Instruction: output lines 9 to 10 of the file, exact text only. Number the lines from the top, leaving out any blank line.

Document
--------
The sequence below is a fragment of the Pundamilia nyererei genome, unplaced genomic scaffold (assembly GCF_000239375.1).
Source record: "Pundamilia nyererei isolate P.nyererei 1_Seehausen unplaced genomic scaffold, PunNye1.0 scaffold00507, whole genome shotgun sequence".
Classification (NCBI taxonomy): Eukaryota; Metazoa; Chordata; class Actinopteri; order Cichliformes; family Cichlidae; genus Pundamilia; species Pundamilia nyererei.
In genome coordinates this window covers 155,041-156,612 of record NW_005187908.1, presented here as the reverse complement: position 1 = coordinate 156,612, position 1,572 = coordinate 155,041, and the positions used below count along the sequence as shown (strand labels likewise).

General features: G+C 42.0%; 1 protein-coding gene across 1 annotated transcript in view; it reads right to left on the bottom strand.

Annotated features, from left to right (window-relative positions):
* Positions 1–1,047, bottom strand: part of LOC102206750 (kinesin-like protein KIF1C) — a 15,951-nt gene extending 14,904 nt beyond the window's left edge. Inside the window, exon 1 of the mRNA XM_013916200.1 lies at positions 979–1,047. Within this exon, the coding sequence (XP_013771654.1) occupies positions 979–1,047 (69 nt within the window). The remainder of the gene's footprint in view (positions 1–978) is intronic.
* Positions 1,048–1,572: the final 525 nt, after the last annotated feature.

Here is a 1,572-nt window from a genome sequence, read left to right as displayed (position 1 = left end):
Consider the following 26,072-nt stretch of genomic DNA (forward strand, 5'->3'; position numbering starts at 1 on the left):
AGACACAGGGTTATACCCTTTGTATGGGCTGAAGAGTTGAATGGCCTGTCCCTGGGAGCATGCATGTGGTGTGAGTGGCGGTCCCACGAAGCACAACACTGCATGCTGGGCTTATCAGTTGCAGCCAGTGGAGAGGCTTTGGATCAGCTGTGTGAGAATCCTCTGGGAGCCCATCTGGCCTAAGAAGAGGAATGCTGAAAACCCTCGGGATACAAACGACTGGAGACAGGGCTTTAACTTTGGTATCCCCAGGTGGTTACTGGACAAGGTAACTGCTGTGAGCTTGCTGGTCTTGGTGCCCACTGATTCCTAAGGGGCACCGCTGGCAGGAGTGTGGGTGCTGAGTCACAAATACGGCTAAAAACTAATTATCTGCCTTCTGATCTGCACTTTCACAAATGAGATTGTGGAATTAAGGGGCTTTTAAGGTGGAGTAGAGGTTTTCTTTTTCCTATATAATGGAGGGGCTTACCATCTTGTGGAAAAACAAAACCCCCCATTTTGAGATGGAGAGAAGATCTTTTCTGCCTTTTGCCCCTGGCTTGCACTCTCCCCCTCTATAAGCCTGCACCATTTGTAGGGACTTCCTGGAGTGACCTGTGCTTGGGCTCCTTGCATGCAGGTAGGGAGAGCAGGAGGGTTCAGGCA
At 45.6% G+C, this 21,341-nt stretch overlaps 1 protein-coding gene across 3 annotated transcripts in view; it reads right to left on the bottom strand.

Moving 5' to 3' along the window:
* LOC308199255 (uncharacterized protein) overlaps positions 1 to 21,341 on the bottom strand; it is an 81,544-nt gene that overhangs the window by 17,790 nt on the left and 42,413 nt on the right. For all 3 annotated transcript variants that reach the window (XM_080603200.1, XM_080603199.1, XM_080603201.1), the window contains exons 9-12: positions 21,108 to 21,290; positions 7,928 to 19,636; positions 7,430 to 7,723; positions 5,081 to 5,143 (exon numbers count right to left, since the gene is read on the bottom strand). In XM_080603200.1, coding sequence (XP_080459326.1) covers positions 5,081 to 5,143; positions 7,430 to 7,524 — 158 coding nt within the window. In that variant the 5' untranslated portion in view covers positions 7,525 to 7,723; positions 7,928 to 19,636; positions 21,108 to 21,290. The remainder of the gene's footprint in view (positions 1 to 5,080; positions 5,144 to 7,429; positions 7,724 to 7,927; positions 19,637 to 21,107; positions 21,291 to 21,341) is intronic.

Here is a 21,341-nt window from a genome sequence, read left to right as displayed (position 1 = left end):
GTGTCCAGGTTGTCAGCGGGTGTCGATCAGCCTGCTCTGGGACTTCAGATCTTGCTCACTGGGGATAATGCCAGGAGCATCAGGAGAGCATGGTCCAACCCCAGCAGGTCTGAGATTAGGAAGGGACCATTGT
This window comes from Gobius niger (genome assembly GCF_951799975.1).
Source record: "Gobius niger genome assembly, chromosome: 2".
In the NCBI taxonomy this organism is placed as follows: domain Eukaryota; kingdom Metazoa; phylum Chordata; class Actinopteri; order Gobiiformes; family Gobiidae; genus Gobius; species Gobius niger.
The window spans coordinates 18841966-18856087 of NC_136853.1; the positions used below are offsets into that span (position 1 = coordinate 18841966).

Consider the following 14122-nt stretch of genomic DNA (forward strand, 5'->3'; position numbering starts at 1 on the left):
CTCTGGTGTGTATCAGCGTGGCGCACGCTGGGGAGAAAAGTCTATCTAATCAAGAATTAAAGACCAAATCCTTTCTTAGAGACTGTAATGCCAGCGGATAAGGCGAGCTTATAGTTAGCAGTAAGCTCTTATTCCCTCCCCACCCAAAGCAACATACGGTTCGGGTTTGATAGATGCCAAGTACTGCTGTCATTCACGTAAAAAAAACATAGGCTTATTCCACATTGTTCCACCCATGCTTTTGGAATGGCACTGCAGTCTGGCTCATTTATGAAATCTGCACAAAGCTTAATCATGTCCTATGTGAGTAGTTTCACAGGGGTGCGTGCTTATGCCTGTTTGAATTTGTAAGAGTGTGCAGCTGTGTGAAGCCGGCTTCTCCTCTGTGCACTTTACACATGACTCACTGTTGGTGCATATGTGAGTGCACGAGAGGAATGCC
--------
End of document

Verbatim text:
Here is a 1,572-nt window from a genome sequence, read left to right as displayed (position 1 = left end):
Consider the following 26,072-nt stretch of genomic DNA (forward strand, 5'->3'; position numbering starts at 1 on the left):